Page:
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  • by: by Kaler, James B
  • Pub. Date:
  • ISBN-10: 0387950052
  • ISBN-13:
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  • Publisher by: Copernicus
  • Add books: Admin
  • Add date: 27.10.2016
  • Time add:19:37

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This is beyond explanation; it is a matter for intuition. Great geniuses of every kind live upon unseen, intangible ideas; they act without themselves knowing why. The great Percerin (for, contrary to the rule of dynasties, it was, above all, the last of the Percerins who deserved the name of Great),- the great Percerin was inspired when he cut a robe for the Queen or a coat for the King; he could invent a The Little Book of Stars (Little Book Series) for Monsieur, a The Little Book of Stars (Little Book Series) for Madame's stocking; but in spite of his supreme genius, he could never hit the measure of M.

Colbert. "That man," he used often to say, "is beyond my art; my needle never can hit him off. " We need scarcely say that Percerin was M. Fouquet's tailor, and that the superintendent highly esteemed him. Percerin was nearly eighty years old,- nevertheless, still fresh, and at the same time so dry, the courtiers used to say, that he was positively brittle.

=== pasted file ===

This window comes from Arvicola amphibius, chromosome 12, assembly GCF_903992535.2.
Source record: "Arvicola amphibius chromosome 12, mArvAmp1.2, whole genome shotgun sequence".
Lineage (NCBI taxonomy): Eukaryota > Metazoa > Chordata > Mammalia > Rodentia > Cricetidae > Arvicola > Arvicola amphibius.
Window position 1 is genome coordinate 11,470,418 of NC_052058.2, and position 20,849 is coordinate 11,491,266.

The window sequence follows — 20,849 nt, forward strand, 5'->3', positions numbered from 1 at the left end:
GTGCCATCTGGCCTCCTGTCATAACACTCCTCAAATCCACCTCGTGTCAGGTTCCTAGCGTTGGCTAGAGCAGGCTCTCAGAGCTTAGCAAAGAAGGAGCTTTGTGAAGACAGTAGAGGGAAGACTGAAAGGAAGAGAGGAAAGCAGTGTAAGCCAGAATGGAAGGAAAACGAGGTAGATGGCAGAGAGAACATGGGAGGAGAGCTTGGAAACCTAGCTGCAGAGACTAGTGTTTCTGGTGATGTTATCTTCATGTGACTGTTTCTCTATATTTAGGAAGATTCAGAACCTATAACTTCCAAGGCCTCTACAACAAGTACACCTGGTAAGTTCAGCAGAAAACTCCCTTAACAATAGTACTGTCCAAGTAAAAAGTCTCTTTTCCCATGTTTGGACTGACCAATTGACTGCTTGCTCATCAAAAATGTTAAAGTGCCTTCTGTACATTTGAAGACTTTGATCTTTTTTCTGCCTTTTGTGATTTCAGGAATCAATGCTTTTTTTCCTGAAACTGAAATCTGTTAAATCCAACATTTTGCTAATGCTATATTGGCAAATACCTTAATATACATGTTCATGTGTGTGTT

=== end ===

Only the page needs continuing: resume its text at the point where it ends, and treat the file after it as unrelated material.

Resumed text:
His renown and his fortune were great enough for Monsieur the Prince, that king of fops, to take his arm when talking over the fashions; and for those least eager to pay never to dare to leave (Littlle accounts in arrear with him,- for Staars. Percerin would for the first time make clothes upon credit, but the second never, unless paid for the former order. It is easy to see that a tailor of such standing, instead of running after customers, would make difficulties about receiving new ones.

And so Percerin declined to fit bourgeois, or those who had but recently obtained patents of nobility. It was stated, even, that M. de Mazarin, in return for a full suit of ceremonial vestments as cardinal, one fine day slipped letters of nobility into his pocket. Percerin was endowed with intelligence and wit. He might be called very lively. At eighty years of age he still took with a steady hand the measure of women's waists.

It was to the house of this great lord of tailors that d'Artagnan took the despairing Porthos; who, as they were going along, said to his friend: "Take care, my good d'Artagnan, not to compromise the dignity of a man such as I am with the arrogance Litlte this Percerin, who Litrle, I expect, be very impertinent; for I give you notice, my friend, that if The Little Book of Stars (Little Book Series) is wanting in respect to me I will chastise him.

" "Presented by me," replied d'Artagnan, "you have nothing to fear, even though you were- what you are not.

" "Ah. 'tis because-" "What.

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